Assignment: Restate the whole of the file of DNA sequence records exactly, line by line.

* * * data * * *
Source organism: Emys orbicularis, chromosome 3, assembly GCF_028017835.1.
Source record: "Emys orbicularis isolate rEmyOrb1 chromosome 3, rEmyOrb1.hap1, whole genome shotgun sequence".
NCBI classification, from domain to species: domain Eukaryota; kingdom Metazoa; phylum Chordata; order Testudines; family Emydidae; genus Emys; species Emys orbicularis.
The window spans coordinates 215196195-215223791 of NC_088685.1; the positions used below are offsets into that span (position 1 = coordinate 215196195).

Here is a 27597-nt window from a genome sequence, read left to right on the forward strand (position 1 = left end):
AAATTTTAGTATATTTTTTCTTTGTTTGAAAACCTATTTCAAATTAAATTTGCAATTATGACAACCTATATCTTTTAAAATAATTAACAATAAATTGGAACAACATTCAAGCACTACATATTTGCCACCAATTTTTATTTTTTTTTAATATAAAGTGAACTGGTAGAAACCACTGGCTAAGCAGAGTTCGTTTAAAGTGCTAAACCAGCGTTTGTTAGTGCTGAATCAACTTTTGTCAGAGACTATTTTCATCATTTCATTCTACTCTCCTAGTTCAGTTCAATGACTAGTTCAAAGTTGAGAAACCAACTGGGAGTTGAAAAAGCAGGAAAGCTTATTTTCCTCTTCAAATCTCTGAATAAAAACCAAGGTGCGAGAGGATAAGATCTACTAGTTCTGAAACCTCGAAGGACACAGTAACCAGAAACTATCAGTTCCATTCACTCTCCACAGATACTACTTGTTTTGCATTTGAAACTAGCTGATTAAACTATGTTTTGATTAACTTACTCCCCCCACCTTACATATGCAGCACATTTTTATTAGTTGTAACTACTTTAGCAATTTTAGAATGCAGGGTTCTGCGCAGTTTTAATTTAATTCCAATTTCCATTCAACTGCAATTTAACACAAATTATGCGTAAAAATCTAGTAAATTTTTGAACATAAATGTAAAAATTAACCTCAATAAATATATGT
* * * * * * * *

Source organism: Emys orbicularis, chromosome 3, assembly GCF_028017835.1.
Source record: "Emys orbicularis isolate rEmyOrb1 chromosome 3, rEmyOrb1.hap1, whole genome shotgun sequence".
NCBI classification, from domain to species: domain Eukaryota; kingdom Metazoa; phylum Chordata; order Testudines; family Emydidae; genus Emys; species Emys orbicularis.
The window spans coordinates 215196195-215223791 of NC_088685.1; the positions used below are offsets into that span (position 1 = coordinate 215196195).

Here is a 27597-nt window from a genome sequence, read left to right on the forward strand (position 1 = left end):
AAATTTTAGTATATTTTTTCTTTGTTTGAAAACCTATTTCAAATTAAATTTGCAATTATGACAACCTATATCTTTTAAAATAATTAACAATAAATTGGAACAACATTCAAGCACTACATATTTGCCACCAATTTTTATTTTTTTTTAATATAAAGTGAACTGGTAGAAACCACTGGCTAAGCAGAGTTCGTTTAAAGTGCTAAACCAGCGTTTGTTAGTGCTGAATCAACTTTTGTCAGAGACTATTTTCATCATTTCATTCTACTCTCCTAGTTCAGTTCAATGACTAGTTCAAAGTTGAGAAACCAACTGGGAGTTGAAAAAGCAGGAAAGCTTATTTTCCTCTTCAAATCTCTGAATAAAAACCAAGGTGCGAGAGGATAAGATCTACTAGTTCTGAAACCTCGAAGGACACAGTAACCAGAAACTATCAGTTCCATTCACTCTCCACAGATACTACTTGTTTTGCATTTGAAACTAGCTGATTAAACTATGTTTTGATTAACTTACTCCCCCCACCTTACATATGCAGCACATTTTTATTAGTTGTAACTACTTTAGCAATTTTAGAATGCAGGGTTCTGCGCAGTTTTAATTTAATTCCAATTTCCATTCAACTGCAATTTAACACAAATTATGCGTAAAAATCTAGTAAATTTTTGAACATAAATGTAAAAATTAACCTCAATAAATATATGT